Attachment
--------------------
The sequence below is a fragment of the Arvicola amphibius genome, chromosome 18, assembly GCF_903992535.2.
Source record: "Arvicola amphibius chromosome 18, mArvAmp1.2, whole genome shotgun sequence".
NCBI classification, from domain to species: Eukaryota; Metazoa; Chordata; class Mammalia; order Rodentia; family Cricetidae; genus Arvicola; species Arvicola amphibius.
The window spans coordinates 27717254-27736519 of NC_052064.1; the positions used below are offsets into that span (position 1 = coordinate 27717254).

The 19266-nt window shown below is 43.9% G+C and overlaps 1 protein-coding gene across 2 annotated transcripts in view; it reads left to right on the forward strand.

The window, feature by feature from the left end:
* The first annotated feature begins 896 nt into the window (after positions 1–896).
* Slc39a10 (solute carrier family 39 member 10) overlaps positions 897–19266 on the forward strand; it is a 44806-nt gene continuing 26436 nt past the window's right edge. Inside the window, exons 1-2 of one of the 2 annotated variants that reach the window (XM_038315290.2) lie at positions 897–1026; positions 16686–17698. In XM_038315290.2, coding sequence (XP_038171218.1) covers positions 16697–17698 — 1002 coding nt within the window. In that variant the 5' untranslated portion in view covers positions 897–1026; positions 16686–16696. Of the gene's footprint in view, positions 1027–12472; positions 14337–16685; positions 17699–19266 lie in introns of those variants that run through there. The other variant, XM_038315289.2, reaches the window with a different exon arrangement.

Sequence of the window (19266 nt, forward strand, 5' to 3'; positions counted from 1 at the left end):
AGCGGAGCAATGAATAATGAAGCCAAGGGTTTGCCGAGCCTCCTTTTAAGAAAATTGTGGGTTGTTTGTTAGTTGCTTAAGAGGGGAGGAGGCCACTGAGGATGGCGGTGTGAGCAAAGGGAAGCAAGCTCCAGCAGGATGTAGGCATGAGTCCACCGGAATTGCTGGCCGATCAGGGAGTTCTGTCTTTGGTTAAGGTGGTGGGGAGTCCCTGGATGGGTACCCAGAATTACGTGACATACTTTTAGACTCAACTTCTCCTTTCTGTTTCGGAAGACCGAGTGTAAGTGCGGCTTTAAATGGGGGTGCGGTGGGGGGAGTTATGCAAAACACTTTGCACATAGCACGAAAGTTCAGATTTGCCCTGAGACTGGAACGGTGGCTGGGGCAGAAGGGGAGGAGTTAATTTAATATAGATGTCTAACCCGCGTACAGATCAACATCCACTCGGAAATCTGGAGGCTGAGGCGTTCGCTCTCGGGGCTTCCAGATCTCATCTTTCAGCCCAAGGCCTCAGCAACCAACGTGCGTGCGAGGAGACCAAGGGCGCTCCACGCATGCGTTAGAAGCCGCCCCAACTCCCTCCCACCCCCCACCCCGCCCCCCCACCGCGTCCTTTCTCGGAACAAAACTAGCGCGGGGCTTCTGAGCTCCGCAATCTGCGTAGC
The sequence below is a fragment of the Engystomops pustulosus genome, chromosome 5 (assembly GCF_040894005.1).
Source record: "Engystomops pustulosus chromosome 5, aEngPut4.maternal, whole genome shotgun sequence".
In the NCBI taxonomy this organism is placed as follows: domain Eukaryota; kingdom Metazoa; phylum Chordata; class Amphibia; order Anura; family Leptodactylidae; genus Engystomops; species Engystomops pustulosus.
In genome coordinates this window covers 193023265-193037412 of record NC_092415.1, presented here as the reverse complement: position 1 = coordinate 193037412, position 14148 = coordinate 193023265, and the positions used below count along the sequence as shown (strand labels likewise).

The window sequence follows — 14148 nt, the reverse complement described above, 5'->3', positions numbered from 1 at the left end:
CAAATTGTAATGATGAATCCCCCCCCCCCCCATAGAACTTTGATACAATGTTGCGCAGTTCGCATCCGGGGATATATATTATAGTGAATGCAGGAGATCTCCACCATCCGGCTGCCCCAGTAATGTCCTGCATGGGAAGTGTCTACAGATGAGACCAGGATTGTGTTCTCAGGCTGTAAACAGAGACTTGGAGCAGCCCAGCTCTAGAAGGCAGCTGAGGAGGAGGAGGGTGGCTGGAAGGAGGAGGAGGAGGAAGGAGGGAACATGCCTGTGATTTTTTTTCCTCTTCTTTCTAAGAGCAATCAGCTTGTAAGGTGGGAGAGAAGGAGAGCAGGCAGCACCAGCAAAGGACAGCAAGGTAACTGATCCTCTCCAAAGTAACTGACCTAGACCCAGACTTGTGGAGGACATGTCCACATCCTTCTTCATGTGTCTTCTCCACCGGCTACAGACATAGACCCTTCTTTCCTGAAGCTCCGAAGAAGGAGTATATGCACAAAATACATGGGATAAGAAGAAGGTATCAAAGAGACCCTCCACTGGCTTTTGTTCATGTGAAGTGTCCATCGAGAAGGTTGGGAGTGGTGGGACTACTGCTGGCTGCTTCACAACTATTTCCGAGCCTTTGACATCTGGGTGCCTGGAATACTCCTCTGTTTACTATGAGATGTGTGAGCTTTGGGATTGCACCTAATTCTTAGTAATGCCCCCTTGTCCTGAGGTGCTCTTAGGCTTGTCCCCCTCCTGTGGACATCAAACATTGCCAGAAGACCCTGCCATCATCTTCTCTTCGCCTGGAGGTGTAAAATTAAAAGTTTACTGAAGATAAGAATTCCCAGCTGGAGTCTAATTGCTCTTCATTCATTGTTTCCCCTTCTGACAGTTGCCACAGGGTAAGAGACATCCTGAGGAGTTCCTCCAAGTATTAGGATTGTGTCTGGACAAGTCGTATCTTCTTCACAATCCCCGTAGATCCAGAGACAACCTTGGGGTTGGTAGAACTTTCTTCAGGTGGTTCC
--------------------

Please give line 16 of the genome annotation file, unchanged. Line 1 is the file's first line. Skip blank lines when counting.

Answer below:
CAAATTGTAATGATGAATCCCCCCCCCCCCCATAGAACTTTGATACAATGTTGCGCAGTTCGCATCCGGGGATATATATTATAGTGAATGCAGGAGATCTCCACCATCCGGCTGCCCCAGTAATGTCCTGCATGGGAAGTGTCTACAGATGAGACCAGGATTGTGTTCTCAGGCTGTAAACAGAGACTTGGAGCAGCCCAGCTCTAGAAGGCAGCTGAGGAGGAGGAGGGTGGCTGGAAGGAGGAGGAGGAGGAAGGAGGGAACATGCCTGTGATTTTTTTTCCTCTTCTTTCTAAGAGCAATCAGCTTGTAAGGTGGGAGAGAAGGAGAGCAGGCAGCACCAGCAAAGGACAGCAAGGTAACTGATCCTCTCCAAAGTAACTGACCTAGACCCAGACTTGTGGAGGACATGTCCACATCCTTCTTCATGTGTCTTCTCCACCGGCTACAGACATAGACCCTTCTTTCCTGAAGCTCCGAAGAAGGAGTATATGCACAAAATACATGGGATAAGAAGAAGGTATCAAAGAGACCCTCCACTGGCTTTTGTTCATGTGAAGTGTCCATCGAGAAGGTTGGGAGTGGTGGGACTACTGCTGGCTGCTTCACAACTATTTCCGAGCCTTTGACATCTGGGTGCCTGGAATACTCCTCTGTTTACTATGAGATGTGTGAGCTTTGGGATTGCACCTAATTCTTAGTAATGCCCCCTTGTCCTGAGGTGCTCTTAGGCTTGTCCCCCTCCTGTGGACATCAAACATTGCCAGAAGACCCTGCCATCATCTTCTCTTCGCCTGGAGGTGTAAAATTAAAAGTTTACTGAAGATAAGAATTCCCAGCTGGAGTCTAATTGCTCTTCATTCATTGTTTCCCCTTCTGACAGTTGCCACAGGGTAAGAGACATCCTGAGGAGTTCCTCCAAGTATTAGGATTGTGTCTGGACAAGTCGTATCTTCTTCACAATCCCCGTAGATCCAGAGACAACCTTGGGGTTGGTAGAACTTTCTTCAGGTGGTTCC